TRENTON, N.J. (AP) — The U.S. and Liberian governments have just begun the first formal patient testing of an experimental Ebola virus treatment that’s only been used on an emergency basis.
The drug, ZMapp, contains three genetically engineered proteins designed to hone in on a target on the surface of the deadly virus to stop the disease’s progression. ZMapp, developed by San Diego-based Mapp Pharmaceuticals Inc., is “grown” in tobacco plants engineered to make large quantities of the virus-blocking proteins.
Adults, as well as children of any age, will be enrolled in the study if they are admitted to Ebola treatment units in Liberia or are health care workers returning to the U.S. for treatment after being infected while serving in West Africa. That’s happened to seven U.S. medical and aid workers.
In addition, adults and children who may have acquired Ebola in the United States from contact with an infected person will be enrolled. That has happened to only two people — the nurses who treated patient Thomas Eric Duncan, who had traveled from Africa and died at a Dallas hospital.
SAVANNAH, Ga. — The federal government has awarded a $134.5 million contract to begin deepening the shipping channel to the Port of Savannah, meaning the long-sought harbor expansion can start as soon as the contractor gets its equipment in the water.
The Army Corps of Engineers announced Wednesday the first dredging contract has gone to Illinois-based Great Lakes Dredge and Dock Company. The Army Corps says it’s unclear how soon the company will be able to start the job.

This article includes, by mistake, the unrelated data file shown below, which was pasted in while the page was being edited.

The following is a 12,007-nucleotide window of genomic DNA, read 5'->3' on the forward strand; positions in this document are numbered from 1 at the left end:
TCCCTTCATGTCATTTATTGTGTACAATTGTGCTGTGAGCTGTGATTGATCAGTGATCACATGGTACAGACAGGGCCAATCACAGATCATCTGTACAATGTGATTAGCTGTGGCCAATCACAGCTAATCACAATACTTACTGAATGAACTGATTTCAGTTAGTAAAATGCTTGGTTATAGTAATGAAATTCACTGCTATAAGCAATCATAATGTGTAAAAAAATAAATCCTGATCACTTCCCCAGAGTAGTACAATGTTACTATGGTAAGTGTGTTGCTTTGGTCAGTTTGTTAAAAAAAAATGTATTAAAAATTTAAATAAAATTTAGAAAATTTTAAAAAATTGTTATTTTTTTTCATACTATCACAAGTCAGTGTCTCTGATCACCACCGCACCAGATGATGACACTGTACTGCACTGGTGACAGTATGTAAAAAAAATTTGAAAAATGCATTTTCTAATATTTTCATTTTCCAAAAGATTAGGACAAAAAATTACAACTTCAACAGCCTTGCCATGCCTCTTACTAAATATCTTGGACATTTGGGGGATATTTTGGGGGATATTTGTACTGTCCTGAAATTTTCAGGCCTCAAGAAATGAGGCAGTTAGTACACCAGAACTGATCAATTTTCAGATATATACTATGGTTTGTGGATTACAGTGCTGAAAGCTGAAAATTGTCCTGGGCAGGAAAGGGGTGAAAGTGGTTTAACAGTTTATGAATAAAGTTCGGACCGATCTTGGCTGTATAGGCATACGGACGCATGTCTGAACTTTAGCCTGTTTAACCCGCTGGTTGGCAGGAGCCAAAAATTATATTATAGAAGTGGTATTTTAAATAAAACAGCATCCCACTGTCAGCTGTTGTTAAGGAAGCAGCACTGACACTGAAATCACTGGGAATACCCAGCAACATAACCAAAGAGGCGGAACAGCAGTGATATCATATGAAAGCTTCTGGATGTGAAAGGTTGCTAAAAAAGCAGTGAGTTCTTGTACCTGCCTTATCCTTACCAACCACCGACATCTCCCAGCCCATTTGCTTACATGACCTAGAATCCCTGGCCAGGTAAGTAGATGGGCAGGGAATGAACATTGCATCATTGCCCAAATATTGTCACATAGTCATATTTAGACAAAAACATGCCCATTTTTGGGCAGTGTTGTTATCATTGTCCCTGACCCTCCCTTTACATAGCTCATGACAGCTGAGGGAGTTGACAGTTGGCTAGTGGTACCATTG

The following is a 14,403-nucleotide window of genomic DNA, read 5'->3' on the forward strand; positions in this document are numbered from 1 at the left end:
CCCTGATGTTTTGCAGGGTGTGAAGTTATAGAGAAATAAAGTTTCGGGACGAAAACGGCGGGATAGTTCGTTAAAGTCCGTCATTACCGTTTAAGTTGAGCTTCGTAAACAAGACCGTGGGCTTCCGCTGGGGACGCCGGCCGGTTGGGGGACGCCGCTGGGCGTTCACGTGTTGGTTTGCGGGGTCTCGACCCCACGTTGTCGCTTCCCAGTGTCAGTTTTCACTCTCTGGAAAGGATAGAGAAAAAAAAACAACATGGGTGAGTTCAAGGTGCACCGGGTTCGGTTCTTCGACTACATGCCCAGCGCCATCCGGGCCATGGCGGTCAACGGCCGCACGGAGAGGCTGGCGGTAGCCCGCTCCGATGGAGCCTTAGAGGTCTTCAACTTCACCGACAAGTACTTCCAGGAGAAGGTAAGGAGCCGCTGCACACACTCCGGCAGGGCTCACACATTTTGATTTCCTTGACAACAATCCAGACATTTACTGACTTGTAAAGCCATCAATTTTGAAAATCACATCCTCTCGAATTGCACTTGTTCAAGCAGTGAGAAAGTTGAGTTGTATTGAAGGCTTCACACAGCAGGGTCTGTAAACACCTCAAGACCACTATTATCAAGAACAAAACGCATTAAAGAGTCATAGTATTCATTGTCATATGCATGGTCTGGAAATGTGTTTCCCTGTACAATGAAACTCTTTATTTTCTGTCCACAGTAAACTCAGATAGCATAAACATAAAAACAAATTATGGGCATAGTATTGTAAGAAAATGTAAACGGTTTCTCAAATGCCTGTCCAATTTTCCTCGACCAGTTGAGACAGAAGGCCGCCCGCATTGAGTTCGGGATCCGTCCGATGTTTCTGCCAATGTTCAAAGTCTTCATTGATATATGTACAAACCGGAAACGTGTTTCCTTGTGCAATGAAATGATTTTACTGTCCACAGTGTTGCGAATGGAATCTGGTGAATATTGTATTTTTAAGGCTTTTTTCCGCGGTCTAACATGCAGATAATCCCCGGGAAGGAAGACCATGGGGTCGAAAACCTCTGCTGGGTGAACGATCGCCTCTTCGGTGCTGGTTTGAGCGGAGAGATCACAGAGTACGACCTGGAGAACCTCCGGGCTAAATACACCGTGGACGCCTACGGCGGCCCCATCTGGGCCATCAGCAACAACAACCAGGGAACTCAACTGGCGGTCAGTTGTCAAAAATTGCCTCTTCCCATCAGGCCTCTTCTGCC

The DeKalb County Board of Ethics unanimously dismissed complaints Tuesday against commissioners Kathie Gannon and Jeff Rader.
The board heard the results of preliminary investigations into the charges, then found there wasn’t probable cause to move forward with the cases.
Gannon had been accused of improperly using taxpayer money to hire an attorney to appeal a zoning decision. Her office also allegedly used government funds to buy gift cards.
The board’s investigator, attorney Robert Browning, said he found that Gannon’s spending was for county business. The complaint against Gannon came from Lithonia resident Monica Parrott, who didn’t attend Tuesday’s meeting and wasn’t reachable by Browning.
A member of the DeKalb County Board of Ethics resigned Thursday after telling a county employee to “come outside” to settle their differences.